31 August 2009

Letting Go and LETTING GOD

In today’s Second Reading from the Office of Readings in the Liturgy of the Hours are very beautiful words borrowed from The Imitation of Christ, the fifteenth century book written by Thomas à Kempis. Originally written in Latin and titled, De Imitatione Christi, the authorship was in question but evidence, including authoritative witnesses, points to Kempis as the writer.

Working from the Latin version of the Church’s daily prayer here are some interesting words from that Reading:

“Audi, fili, verba mea, verba suavissima, omnem philosophorum et sapientium huius mundi scientiam excedentia. Verba mea spiritus et vita sunt, nec humano sensu pensanda. Non sunt ad vanam complacentiam trahenda, sed in silentio audienda et cum omni humilitate atque magno affectu suscipienda.”

(My translation)
“Son, hear my words, words most gratifying, exceeding the knowledge of all the philosophers and wise men of this world. My words are spirit and life, and are not to be weighed by human understanding. They are not to be invoked in vain pleasure, but heard in silence, and received with all humility and great affection.”

There are no limits to the possibilities of the soul. For the soul is created in the Image and Likeness of God, and is eternal. If God so wills, the heavenly wisdom that one can receive in Eucharistic Adoration or adoring silence can surpass the worldly knowledge of any human being. The most difficult obstacle in Adoration is silence itself. Silence is not intended to be an obstacle, only a blessing, but we live in so much noise, that noise can become our comfort zone when silence should prevail; in other words, all the distractions that come to the mind and plague the inner ears during a Holy Hour which makes hearing the gentle whispers of our Eucharistic Lord nearly impossible.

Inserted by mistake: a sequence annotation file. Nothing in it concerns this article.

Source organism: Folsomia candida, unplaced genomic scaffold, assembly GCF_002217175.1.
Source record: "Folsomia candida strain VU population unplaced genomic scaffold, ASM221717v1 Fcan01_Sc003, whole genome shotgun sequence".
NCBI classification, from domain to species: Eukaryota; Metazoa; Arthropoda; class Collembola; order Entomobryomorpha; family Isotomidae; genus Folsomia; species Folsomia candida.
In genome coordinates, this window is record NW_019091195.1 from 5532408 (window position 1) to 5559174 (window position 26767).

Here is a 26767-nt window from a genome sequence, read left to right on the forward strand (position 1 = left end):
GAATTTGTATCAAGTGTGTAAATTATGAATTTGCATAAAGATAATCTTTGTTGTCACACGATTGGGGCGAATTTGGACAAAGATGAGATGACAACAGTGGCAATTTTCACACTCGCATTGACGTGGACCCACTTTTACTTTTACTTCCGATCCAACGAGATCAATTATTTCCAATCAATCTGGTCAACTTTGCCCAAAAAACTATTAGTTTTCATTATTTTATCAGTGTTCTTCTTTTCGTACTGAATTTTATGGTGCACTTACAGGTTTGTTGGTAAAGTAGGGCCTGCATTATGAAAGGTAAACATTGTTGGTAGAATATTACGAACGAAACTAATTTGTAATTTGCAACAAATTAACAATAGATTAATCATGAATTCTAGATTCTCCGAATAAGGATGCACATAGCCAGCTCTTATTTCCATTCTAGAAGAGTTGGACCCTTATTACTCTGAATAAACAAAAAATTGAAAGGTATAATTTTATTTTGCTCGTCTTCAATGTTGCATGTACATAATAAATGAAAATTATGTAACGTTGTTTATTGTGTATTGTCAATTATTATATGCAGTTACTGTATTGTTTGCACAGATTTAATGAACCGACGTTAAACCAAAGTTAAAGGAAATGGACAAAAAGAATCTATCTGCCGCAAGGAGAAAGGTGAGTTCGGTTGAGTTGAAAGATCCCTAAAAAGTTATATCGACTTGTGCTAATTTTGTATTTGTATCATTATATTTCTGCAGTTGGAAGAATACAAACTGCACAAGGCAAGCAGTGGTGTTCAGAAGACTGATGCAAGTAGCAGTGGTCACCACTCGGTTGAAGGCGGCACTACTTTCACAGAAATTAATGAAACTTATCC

In Sacred Scripture when Jesus confronted the man possessed, the words that came from this man were: “What have we to do with You, Jesus of Nazareth? Have You come to destroy us? I know Who You are, the Holy One of God?” But Jesus said: “Be still!” Today we might say that what Jesus meant was: “Be quiet” or “Shut up!”

When we go to Eucharistic Adoration, we often hear those voices. They are the voices of our attachments, the gods we have created in our life, the molten calves we have fashioned for ourselves -- hence, the demons that try to keep us away from Jesus. Perhaps our Blessed Lord allows those voices to creep in that we may understand what needs to be let go of before we can pursue a closer union with Him in the Blessed Sacrament. And yet, it is the distraction of those voices that make Eucharistic Adoration something that for many of us never becomes a standard practice. The trouble is that we’re in charge. It was our free will that brought about these attachments, and getting rid of them must also be exercised by our gift of free will.

If you think about, we most often hear those voices when trying to focus on our Lord, whether that be prayer, Adoration, sacred reading, or something else designed for our spiritual growth and edification. Thus, when we approach our Lord, all those inner voices in effect are saying: “What have we to do with You, Jesus?”

It is very difficult for the human person to relinquish control, a result of the fall from grace. But this is why it is most important that prayer and Eucharistic Adoration are mainstays in our life. The more Holy Hours that are made, the more one will grow in love and trust of Jesus. And when trust grows, it becomes easier to let go and let God. When we have truly surrendered ourselves to the will of God, then can Jesus step in and with Divine Authority say to those voices: “Be silent!”